Washington State University

Gardening in Washington State

Blossom-end Rot of Tomato and Pepper

Blossom-end rot is a plant disorder that appears as a water-soaked, light brown spot on the blossom end of the fruit. As the fruit matures, the spot becomes sunken, leathery, and brown to black. Opportunistic pathogens can infect this spot leading to fruit rot. Blossom-end rot is associated with a lack of sufficient calcium in developing fruit. Often the disorder is only noticeable on the earliest maturing fruit of the season. Blossom-end rot may be traced to excessive soil moisture, drought stress, or excessive fertilization. Prior to planting next year’s crop, send a soil sample in for testing. Your county extension agent can recommend soil-testing laboratories in your area. If your soil is low in calcium, use lime or dolomite lime at least 2–4 months before planting. Plant in well-drained soils and water consistently. Mulching plants may be helpful. Fertilize moderately to avoid buildup of salts in the soil and to prevent excessive growth.

Blossom end rot on tomato Blossom end rot on pepper
Blossom end rot of tomato (left) and pepper (right)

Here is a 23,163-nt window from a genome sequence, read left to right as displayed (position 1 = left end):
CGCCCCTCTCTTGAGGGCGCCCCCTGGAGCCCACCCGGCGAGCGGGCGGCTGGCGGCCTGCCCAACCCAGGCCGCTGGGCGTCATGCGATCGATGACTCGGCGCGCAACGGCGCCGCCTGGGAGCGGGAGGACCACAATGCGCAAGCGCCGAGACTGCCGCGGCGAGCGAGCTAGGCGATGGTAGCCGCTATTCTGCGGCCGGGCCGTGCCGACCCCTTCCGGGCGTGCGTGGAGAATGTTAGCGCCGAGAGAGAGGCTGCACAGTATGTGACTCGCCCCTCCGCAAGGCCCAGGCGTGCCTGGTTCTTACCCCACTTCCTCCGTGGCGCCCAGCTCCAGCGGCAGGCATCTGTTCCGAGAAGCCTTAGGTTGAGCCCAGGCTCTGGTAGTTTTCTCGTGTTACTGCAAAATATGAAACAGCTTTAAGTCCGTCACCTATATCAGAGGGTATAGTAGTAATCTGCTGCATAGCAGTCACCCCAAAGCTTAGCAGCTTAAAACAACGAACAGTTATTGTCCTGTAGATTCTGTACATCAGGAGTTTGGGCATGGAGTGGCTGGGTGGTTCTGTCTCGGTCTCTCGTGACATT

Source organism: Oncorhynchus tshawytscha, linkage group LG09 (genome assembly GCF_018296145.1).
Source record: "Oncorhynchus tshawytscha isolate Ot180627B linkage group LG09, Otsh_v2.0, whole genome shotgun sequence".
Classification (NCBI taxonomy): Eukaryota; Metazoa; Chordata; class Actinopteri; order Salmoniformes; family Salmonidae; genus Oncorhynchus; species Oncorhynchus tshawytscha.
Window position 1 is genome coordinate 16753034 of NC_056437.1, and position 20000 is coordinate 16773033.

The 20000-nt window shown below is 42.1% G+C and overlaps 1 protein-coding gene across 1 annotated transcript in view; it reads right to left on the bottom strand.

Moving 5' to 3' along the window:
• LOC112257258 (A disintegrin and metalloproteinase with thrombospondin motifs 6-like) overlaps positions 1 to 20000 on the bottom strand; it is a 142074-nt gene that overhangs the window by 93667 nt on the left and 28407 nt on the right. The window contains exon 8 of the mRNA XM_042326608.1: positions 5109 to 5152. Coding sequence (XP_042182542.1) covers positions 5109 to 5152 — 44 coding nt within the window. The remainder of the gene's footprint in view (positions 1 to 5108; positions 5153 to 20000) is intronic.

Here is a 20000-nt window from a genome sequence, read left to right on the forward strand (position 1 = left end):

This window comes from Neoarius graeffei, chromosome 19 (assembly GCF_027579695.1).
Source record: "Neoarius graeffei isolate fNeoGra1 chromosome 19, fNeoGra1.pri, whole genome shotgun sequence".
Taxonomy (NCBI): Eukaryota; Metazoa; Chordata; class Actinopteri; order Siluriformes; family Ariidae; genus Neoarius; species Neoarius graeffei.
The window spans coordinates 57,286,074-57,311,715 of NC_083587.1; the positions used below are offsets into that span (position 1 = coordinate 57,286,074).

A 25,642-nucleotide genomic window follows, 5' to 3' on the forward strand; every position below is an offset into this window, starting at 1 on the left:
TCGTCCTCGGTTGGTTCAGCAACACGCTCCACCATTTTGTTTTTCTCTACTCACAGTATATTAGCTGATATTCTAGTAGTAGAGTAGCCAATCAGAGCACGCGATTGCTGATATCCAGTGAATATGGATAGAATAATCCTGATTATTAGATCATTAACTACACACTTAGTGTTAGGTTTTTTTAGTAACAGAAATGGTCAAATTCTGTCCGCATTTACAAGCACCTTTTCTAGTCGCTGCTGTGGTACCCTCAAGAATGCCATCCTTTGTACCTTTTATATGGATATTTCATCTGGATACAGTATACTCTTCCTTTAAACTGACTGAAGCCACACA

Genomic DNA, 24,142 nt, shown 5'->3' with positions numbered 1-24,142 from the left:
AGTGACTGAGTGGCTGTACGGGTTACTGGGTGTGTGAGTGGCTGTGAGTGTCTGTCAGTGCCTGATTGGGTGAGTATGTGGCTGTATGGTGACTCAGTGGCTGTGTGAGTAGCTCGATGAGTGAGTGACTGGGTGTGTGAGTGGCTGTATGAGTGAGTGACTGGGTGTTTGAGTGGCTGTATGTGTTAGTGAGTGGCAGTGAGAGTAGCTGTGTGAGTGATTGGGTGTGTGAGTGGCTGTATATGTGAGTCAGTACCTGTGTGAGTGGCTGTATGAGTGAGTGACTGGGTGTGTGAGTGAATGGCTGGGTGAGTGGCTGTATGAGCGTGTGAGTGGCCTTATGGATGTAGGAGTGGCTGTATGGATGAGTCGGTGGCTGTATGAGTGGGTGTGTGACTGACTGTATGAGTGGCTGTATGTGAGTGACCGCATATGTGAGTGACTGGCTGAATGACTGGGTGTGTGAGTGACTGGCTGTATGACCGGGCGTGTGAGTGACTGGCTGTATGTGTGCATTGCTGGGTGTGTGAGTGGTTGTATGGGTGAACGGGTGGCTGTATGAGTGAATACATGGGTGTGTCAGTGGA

Crops affected: Tomato, pepper, eggplant, and various cucurbits.

For more information on tomato blossom-end rot, see Growing Tomatoes in Home Gardens FS145E as well as WSU Hortsense

Submitted by: Michael Bush, June 8, 2015


2 comments on “Blossom-end Rot of Tomato and Pepper”

  1. Curtis C said on August 24, 2015:

    I have been growing tomatoes for years now. I still hate to see blossom end rot . I have used garden Gypsum to combat this problems and also crushed Egg shells. These two items will add the necessary calcium needed.

    • Chalker-Scott, Linda K said on August 24, 2015:

      Neither gypsum nor eggshells are science-based methods of treating blossom end rot, so they are not recommended by WSU.

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